My transition went pretty smoothly and I was off on the bike. Seeing I got out a little earlier this time I didn't have nearly the draft packs I've had in the past. In fact, I can't recall a single instance where I was upset/concerned/frustrated by the typical draft packs I normally see. The Moo course is so rolling though that perhaps that had something to do with it. Other than that bitch-stretch from Verona to Mt. Horeb I think it's hard for draft mongers to get their peloton on.

I'm feeling pretty good on the bike and I'm also keeping a very positive attitude. I must have said "thank you" a thousand times to the volunteers and got some great laughs seeing some of the characters out on the course (e.g, pirates, Eric the Devil, etc). Around mile-45 we begin the series of climbs that help define this bike course as challenging. As I'm heading up the first climb, which is around a half-mile long I see my family just getting ready to begin their cheering section. I probably surprised them a bit though. The times I gave them for when I'd be coming through was way off so I'm early. My bad! They see me and give out some good cheers and then I'm off to the top. At the next climb I see a lot of the Bloomington gang and get a great boost from them. I couldn't wait to get back around to see everyone again.

On the last big climb a dude out of nowhere pops out and it's the Devil. Except I know this Devil who happens to be none other than Eric the Eeeeeeel who's chanting, "HEY DREWBIE, HOW YOU DO'N MAN????" and all the other positive stuff. Eric and his wife, Naomi, are like the Super Fans of Ironman. You can always count on them to help you get to the finish line. And now they've created a little addition to the family so I'm sure the little guy will be raised in the ways of Kung Fu Ironman Super Fan-dome! Eric runs with me the entire climb and before you know it the climb is done. Man, I hope he's around for the 2nd loop when I'll need it even more! Thanks dude!

Somewhere near the end of the first loop the wind changed direction and got a little stronger. We had wind to our back on the bigger climbs, but the next loop those climbs would feel a bit steeper with the wind in our face. However, they were still very manageable for me. All that saddle time in the foothills and mountains paid off for me this year. Getting up the first climb on the 2nd loop and seeing the family again was great. I even had Mr. McCarthy run me up a bit. He asked me if I blew a tire, which was news to me. Apparently that happened to Dr. Dennis so there was some confusion. All is good with my ride (knock on wood). The 2nd steep climb didn't have anyone I knew so I figured I'd see them on the run. It's a quick steep burst that's there just to piss your legs off until you get to the last big climb. On the last dandy the Bloomington gang appears, which was a totally cool surprise and awakening. They cheer for me and then out pops the Devil again. Ahhhh, awesome! I don't recall saying much to Eric just because I was keeping my quads at bay, but he talked to me the whole way up again and before I knew it the climb was once again done. Once again, Beelzebub, thanks!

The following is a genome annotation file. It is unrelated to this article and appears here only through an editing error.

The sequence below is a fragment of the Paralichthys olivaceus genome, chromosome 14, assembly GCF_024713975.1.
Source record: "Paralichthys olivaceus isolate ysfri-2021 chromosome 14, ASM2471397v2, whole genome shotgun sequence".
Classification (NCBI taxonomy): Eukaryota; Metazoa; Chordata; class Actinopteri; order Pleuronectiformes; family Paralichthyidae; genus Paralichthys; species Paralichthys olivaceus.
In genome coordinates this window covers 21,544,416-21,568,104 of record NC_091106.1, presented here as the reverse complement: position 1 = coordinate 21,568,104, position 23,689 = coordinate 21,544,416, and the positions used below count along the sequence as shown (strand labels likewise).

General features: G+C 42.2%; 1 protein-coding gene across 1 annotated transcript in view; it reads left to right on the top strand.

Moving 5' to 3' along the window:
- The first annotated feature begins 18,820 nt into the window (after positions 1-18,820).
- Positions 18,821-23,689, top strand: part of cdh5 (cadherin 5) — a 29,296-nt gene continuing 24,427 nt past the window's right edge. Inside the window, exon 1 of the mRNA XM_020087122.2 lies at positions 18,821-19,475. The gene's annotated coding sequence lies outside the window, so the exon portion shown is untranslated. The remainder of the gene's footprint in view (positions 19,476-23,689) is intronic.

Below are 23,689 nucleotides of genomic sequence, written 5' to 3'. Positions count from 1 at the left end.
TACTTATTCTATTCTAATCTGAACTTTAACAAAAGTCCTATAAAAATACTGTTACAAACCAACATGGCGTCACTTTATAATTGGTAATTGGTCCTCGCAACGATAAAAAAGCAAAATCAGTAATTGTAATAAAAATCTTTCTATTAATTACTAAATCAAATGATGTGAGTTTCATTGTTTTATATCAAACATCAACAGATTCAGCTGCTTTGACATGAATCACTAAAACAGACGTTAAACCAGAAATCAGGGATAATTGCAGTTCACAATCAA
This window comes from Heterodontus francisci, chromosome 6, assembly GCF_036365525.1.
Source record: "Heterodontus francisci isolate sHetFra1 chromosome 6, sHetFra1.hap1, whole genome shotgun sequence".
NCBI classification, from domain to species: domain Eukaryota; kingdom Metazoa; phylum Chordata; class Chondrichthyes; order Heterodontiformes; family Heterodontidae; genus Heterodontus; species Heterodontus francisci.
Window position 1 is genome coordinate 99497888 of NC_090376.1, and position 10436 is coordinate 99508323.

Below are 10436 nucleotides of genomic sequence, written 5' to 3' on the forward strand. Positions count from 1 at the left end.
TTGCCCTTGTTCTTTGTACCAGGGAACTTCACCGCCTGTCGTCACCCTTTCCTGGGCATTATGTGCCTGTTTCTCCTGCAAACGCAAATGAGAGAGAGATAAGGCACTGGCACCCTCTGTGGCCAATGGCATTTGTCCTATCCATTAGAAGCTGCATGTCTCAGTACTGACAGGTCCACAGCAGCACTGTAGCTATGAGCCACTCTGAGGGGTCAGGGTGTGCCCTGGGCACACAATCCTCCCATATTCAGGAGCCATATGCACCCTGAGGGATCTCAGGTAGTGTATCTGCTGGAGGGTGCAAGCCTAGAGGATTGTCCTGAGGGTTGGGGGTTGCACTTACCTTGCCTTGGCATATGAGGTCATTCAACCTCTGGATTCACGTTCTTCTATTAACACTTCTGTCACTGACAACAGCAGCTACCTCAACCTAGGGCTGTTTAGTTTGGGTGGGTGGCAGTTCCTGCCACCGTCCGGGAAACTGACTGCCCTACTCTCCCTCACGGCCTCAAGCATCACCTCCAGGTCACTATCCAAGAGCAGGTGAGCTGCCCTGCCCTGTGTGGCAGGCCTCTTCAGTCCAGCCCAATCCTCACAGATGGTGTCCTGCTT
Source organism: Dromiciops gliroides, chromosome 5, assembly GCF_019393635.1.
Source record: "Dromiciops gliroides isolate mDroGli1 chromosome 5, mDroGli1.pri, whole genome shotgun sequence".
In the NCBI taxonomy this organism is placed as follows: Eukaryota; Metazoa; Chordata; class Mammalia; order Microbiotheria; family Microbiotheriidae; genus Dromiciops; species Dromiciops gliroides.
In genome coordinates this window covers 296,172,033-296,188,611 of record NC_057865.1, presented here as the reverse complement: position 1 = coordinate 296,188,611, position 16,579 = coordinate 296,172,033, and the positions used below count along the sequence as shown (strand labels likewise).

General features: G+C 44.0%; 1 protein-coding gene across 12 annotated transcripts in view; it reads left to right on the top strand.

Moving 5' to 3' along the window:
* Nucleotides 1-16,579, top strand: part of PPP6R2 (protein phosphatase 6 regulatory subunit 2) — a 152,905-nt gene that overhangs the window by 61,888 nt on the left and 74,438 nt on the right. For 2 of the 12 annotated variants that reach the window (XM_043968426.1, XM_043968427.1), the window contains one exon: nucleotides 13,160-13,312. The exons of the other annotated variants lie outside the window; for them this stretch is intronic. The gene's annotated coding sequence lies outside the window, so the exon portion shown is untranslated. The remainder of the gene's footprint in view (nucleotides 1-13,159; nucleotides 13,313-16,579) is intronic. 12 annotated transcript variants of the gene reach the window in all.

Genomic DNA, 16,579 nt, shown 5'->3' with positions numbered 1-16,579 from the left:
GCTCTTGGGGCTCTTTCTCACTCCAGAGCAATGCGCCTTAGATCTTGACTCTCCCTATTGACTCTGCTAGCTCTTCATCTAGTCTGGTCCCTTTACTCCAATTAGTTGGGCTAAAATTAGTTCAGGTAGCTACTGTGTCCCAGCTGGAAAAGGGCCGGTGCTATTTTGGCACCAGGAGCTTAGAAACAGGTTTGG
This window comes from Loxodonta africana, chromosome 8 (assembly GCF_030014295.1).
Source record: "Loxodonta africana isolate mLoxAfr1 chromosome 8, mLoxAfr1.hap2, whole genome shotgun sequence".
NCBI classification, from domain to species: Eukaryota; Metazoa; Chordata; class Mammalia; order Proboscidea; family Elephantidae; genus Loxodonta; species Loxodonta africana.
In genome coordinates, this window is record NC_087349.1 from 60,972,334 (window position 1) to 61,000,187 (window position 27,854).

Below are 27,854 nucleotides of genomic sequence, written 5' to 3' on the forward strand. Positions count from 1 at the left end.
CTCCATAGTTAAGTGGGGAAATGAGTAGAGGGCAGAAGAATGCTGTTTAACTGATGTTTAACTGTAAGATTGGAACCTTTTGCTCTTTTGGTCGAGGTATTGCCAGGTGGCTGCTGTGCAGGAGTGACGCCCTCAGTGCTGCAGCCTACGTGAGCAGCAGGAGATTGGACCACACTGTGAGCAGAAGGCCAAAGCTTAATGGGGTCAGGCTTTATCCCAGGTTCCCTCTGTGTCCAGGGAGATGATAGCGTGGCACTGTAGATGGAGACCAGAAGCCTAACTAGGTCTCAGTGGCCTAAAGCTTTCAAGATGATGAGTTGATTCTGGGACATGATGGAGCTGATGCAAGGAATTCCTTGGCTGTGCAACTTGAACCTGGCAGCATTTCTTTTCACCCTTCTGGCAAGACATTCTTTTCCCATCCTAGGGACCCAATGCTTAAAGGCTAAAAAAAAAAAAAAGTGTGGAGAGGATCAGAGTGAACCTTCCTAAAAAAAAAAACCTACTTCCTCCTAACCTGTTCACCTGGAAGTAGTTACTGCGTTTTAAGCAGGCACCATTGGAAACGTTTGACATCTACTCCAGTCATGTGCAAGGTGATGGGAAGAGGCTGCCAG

Riding from Verona back to Madison was friggin sweet. We had a tail and crosswind the entire way home so it was easy to spin out the legs and get them ready for the marathon. When it was all said and done, I got back to T2 in 5hr 20mins w/ a 21mph average. Given how good my legs felt off the bike, I'm pretty stoked about how the ride went. Now it's just a matter of seeing what kind of guts I've got to make a run for a Kona slot since almost all slots are earned on the run.

Run 26.2 Miles

T2 went through smoothly as well, which consisted of a quick change, a quick stretch, and quick unloading of the liquids I consumed. Everything was in check. Hydration was good and the legs felt very good. Time to run.

In true Quentin Tarantino style, lets go back to Wednesday when I arrived at the airport. When you fly with those large bike cases they usually get unloaded last since everything gets piled on top of them. While waiting I noticed a couple other guys waiting who appeared to be in for the Ironman. I started talking to them and found they're from Portland. Every day up to the race I would bump into these two guys. I'm thinking I'm starting to creep these guys out since it just seemed like everywhere I went I'd run into those two. We'd get a good laugh then I'd top it with a more sadistic, over-the-top laugh. Well, OK, in my head anyways.

Fast-foward back to the marathon. A couple miles into the run a guy gets next to me and we start running together. We're chatting a bit and he's keeping splits for us. Around mile-4 he says we ran that last mile in 6:53. What the hell? I'm going to blow at mile 10 at this pace so I'm slowing'er down. I guess you just lose yourself in those early miles while being a chatty Kathy. After a bit I ask him where he's from and he says Portland so I finally look over to see this guys (I've been looking straight ahead the whole time). Shit, same guy from Portland! I say to him, "You're kidding me, man, I'm the guy from the airport." We both start laughing and shake our heads. What are the freakin odds???? Anyways, later in the run he dropped back and finished about 10-mins behind me. This was his first Ironman so he's off to a good start in this crazy sport.